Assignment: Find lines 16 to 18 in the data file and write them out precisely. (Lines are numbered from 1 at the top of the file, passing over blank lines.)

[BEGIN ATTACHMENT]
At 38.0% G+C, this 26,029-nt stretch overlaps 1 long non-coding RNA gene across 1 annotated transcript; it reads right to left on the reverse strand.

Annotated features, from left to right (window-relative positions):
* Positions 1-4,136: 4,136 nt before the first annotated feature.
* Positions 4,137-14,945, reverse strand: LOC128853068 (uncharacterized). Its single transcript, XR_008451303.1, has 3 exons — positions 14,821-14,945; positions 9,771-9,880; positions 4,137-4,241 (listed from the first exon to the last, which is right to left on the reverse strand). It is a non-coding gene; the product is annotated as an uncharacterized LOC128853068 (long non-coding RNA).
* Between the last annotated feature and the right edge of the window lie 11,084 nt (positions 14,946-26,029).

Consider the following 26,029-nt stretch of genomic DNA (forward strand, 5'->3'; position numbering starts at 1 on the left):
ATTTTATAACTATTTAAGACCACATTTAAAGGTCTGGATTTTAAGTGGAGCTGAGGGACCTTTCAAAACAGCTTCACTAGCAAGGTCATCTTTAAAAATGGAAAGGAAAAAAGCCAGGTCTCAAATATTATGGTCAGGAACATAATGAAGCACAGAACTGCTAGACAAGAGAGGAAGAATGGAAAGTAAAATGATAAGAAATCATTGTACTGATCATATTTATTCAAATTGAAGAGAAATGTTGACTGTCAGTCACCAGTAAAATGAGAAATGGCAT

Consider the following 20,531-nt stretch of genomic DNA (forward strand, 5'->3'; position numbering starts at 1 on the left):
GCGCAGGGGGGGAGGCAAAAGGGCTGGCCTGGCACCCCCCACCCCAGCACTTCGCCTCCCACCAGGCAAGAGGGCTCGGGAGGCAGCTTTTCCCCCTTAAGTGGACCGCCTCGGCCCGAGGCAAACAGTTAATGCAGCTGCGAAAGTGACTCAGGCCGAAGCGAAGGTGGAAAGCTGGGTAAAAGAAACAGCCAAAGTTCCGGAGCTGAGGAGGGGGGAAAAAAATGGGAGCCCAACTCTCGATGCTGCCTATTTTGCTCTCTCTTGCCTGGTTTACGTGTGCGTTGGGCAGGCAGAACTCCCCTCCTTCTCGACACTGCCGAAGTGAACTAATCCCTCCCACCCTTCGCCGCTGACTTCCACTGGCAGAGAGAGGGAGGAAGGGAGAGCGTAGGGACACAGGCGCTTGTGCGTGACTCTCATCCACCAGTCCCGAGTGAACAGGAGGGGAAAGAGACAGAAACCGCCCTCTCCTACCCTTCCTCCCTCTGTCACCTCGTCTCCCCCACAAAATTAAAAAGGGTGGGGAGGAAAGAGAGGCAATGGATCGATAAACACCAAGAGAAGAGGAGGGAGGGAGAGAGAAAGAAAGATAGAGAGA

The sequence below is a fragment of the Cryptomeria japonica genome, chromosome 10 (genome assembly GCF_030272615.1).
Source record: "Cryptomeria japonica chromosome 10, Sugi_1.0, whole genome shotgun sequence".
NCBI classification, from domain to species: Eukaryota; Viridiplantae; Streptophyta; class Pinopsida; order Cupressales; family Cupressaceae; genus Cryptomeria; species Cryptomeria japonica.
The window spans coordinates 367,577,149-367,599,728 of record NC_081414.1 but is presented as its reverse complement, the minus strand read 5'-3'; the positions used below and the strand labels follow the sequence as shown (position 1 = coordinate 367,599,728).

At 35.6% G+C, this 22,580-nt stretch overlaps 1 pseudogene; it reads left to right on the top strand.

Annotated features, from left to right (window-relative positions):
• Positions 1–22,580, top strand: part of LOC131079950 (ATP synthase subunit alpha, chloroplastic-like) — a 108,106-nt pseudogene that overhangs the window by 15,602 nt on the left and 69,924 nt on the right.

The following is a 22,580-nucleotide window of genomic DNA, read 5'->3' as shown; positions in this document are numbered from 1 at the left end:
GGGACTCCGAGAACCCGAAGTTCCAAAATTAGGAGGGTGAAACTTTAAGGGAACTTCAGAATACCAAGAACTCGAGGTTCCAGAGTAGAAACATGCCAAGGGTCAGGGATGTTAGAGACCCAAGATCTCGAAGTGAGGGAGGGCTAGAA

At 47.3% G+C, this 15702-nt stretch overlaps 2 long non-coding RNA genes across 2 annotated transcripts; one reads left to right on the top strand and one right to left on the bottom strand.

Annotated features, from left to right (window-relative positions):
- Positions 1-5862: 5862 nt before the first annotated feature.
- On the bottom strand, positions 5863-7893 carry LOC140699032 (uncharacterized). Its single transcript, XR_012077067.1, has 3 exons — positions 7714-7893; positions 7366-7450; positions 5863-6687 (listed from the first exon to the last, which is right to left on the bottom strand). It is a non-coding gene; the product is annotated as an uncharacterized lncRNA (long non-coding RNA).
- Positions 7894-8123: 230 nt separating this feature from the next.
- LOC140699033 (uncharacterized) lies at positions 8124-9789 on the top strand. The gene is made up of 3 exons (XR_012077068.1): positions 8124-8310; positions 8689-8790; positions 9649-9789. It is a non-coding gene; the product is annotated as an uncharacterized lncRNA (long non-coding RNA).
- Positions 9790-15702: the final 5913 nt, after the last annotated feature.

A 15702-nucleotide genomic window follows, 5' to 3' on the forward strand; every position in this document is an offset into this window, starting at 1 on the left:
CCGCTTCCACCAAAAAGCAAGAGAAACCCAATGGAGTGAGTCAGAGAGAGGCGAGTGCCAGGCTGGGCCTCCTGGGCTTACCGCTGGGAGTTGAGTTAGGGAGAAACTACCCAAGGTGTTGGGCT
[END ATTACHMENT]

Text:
• Positions 1–22,580, top strand: part of LOC131079950 (ATP synthase subunit alpha, chloroplastic-like) — a 108,106-nt pseudogene that overhangs the window by 15,602 nt on the left and 69,924 nt on the right.

The following is a 22,580-nucleotide window of genomic DNA, read 5'->3' as shown; positions in this document are numbered from 1 at the left end:
GGGACTCCGAGAACCCGAAGTTCCAAAATTAGGAGGGTGAAACTTTAAGGGAACTTCAGAATACCAAGAACTCGAGGTTCCAGAGTAGAAACATGCCAAGGGTCAGGGATGTTAGAGACCCAAGATCTCGAAGTGAGGGAGGGCTAGAA